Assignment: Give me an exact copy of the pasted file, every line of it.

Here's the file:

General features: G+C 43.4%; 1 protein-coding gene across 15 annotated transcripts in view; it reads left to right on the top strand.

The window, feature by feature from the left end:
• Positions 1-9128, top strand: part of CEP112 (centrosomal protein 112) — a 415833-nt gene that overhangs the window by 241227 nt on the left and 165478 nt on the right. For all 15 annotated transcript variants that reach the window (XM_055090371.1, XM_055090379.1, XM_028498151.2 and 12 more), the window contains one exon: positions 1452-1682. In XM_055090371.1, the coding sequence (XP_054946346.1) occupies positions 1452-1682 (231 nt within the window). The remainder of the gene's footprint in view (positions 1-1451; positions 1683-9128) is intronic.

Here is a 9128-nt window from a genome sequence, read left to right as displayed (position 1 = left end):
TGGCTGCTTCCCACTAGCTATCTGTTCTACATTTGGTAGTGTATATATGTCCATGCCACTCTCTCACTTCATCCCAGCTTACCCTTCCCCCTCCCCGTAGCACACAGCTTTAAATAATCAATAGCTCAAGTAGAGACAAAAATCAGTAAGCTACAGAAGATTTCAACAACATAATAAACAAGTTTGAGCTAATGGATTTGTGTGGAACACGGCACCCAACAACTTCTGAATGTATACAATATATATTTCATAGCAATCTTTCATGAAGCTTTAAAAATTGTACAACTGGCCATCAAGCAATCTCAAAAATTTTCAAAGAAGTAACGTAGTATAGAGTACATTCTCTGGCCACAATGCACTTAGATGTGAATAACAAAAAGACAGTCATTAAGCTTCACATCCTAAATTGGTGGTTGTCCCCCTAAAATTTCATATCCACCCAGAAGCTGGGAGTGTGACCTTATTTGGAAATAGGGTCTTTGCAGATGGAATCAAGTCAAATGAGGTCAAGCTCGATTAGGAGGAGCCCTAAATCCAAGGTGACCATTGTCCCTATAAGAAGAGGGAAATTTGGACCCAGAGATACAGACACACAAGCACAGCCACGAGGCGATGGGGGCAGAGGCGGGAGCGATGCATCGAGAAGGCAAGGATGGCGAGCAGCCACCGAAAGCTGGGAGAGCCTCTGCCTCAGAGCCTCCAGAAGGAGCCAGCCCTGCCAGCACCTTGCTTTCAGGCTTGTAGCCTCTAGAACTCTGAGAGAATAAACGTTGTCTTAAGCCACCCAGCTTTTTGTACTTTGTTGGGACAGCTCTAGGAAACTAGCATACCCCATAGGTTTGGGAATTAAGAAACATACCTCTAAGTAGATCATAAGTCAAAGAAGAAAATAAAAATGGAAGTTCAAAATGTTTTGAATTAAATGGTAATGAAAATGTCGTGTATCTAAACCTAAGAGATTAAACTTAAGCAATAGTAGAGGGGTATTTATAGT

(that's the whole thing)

General features: G+C 43.4%; 1 protein-coding gene across 15 annotated transcripts in view; it reads left to right on the top strand.

The window, feature by feature from the left end:
• Positions 1-9128, top strand: part of CEP112 (centrosomal protein 112) — a 415833-nt gene that overhangs the window by 241227 nt on the left and 165478 nt on the right. For all 15 annotated transcript variants that reach the window (XM_055090371.1, XM_055090379.1, XM_028498151.2 and 12 more), the window contains one exon: positions 1452-1682. In XM_055090371.1, the coding sequence (XP_054946346.1) occupies positions 1452-1682 (231 nt within the window). The remainder of the gene's footprint in view (positions 1-1451; positions 1683-9128) is intronic.

Here is a 9128-nt window from a genome sequence, read left to right as displayed (position 1 = left end):
TGGCTGCTTCCCACTAGCTATCTGTTCTACATTTGGTAGTGTATATATGTCCATGCCACTCTCTCACTTCATCCCAGCTTACCCTTCCCCCTCCCCGTAGCACACAGCTTTAAATAATCAATAGCTCAAGTAGAGACAAAAATCAGTAAGCTACAGAAGATTTCAACAACATAATAAACAAGTTTGAGCTAATGGATTTGTGTGGAACACGGCACCCAACAACTTCTGAATGTATACAATATATATTTCATAGCAATCTTTCATGAAGCTTTAAAAATTGTACAACTGGCCATCAAGCAATCTCAAAAATTTTCAAAGAAGTAACGTAGTATAGAGTACATTCTCTGGCCACAATGCACTTAGATGTGAATAACAAAAAGACAGTCATTAAGCTTCACATCCTAAATTGGTGGTTGTCCCCCTAAAATTTCATATCCACCCAGAAGCTGGGAGTGTGACCTTATTTGGAAATAGGGTCTTTGCAGATGGAATCAAGTCAAATGAGGTCAAGCTCGATTAGGAGGAGCCCTAAATCCAAGGTGACCATTGTCCCTATAAGAAGAGGGAAATTTGGACCCAGAGATACAGACACACAAGCACAGCCACGAGGCGATGGGGGCAGAGGCGGGAGCGATGCATCGAGAAGGCAAGGATGGCGAGCAGCCACCGAAAGCTGGGAGAGCCTCTGCCTCAGAGCCTCCAGAAGGAGCCAGCCCTGCCAGCACCTTGCTTTCAGGCTTGTAGCCTCTAGAACTCTGAGAGAATAAACGTTGTCTTAAGCCACCCAGCTTTTTGTACTTTGTTGGGACAGCTCTAGGAAACTAGCATACCCCATAGGTTTGGGAATTAAGAAACATACCTCTAAGTAGATCATAAGTCAAAGAAGAAAATAAAAATGGAAGTTCAAAATGTTTTGAATTAAATGGTAATGAAAATGTCGTGTATCTAAACCTAAGAGATTAAACTTAAGCAATAGTAGAGGGGTATTTATAGT